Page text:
Cubs' Sosa Slams Manager

President George W. Bush, second from right, and first lady Laura Bush are greeted by former New York Mets manager Bobby Valentine, left, who led Japan's Chiba Lotte Marines to win this year's Japan Series and the inaugural Asian baseball tournament, as they arrive at Osaka International Airport on Tuesday evening, Nov. 15, 2005. AP Photo/Katsumi Kasahara


Sammy Sosa took some verbal swings at his manager Tuesday night, saying Cubs skipper Don Baylor has no class.

"From the first day he got here, he has been saying some negative things about me for no reason," Sosa said. "He hasn't really treated me the way I'm supposed to be treated. And that's what I'm saying. He has got no class."

Sosa's comments appeared in the Chicago Sun-Times and the Chicago Tribune today. The Cubs beat the Arizona Diamondbacks 4-1 Tuesday night at Wrigley Field.

Sosa became one of baseball's most popular players in 1998, hitting 66 homers as he and Mark McGwire staged a dramatic home-run race all summer long. Sosa followed that up with 63 homers last year.

But this season Baylor's first with the Cubs the slugger feels he's not getting the respect he deserves.

"When you have a superstar on your team, with the respect I have for everybody, you should never go and say something about that guy if you know that guy is going to play hard for you and be there for you every day," Sosa said.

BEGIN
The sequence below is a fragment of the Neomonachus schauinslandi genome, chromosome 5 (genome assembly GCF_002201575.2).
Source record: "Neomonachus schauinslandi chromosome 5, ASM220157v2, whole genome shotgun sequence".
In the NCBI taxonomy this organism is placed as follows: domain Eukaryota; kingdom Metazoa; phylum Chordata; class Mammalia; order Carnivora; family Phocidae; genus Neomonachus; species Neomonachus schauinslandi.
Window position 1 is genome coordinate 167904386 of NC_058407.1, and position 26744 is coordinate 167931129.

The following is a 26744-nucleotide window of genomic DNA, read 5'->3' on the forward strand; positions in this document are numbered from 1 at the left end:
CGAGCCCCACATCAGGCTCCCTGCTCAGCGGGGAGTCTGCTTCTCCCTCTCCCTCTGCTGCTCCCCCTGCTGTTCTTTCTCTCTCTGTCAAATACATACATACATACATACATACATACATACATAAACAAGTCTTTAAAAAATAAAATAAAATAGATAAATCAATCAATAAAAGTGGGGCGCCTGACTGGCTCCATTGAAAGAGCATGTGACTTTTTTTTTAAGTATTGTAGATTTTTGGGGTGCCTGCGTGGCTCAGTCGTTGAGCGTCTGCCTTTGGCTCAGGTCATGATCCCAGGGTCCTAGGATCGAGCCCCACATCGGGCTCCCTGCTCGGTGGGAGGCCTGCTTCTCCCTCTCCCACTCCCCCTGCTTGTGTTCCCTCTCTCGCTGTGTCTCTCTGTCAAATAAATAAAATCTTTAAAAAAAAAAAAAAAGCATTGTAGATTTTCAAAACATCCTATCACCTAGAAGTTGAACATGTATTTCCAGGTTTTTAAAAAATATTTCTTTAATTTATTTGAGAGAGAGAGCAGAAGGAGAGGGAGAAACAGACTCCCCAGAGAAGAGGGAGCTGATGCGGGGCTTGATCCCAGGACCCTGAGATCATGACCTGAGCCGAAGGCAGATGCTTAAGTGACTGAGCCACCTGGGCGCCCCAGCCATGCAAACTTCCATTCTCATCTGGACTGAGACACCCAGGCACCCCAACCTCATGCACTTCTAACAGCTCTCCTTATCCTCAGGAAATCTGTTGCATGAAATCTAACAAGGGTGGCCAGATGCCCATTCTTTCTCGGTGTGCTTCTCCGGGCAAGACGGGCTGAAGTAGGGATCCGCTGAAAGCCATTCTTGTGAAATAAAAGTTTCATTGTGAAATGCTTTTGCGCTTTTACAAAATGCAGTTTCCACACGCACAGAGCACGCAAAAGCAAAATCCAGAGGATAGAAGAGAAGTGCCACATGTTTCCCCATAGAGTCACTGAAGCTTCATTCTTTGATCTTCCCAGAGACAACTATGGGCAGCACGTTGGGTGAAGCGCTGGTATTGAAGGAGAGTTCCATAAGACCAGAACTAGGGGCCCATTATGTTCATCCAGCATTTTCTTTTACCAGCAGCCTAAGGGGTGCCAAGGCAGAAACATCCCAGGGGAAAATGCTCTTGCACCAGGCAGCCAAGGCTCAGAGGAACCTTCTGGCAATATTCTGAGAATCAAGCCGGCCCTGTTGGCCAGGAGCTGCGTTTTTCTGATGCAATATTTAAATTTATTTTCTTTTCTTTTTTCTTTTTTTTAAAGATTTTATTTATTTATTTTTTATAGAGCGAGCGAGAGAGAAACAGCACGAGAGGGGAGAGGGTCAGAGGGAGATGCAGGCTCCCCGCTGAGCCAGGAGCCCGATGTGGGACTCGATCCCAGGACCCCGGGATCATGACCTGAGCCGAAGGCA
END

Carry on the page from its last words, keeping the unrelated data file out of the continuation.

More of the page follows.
Baylor's relationship with Sosa got off to a poor start in November when, moments after being hired, Baylor said he wanted to make Sosa a more "complete" player.

Then in January, Baylor said that when he was manager of the Colorado Rockies and hitting coach for the Atlanta Braves, Sosa was rated as a subpar defensive player.

"I thought I had been as fair as anyone can," Baylor said. "I knew what I was getting into with him. It was meant as constructive criticism, not ripping him."

Nevertheless, Baylor's comments obviously upset Sosa, who has been the subject of trade talk recently. Chicago is 24-35, 8½ games out of first place in the NL Central, and Sosa's contract runs out after next season.

Tuesday, Baylor said he didn't blame Sosa, who is batting .316 with 17 homers and 53 RBIs, for the team's poor performance this season.

"It's not his fault," Baylor said. "When you are losing consistently everybody else talks about breaking up the team. I don't put him at fault at all. I'm trying to get this team out of last place. He can help me do that."

But Baylor hasn't dismissed the possibility of trading Sosa. Over the weekend, the manager said the team would have to consider a trade if the Cubs fell further out of contention.

"Of course, with any possible trade," he said, "you'd want to heawhat you could get in return."

Sosa declined to respond when asked if he believes he might not be with the Cubs for much longer. As a player with 10 years in the major leagues and five with the same team, Sosa has the right to refuse a trade.

"I don't know what's going to happen," Sosa said. "I really want to stay here in Chicago."

Sosa added that he is concerned the negative comments might harm his relationship with the fans.

"I come here to play hard for my fans, the people who love me out there," he said. "I don't want those negative comments to get to the people who really love me and care about me, have them turn against me."

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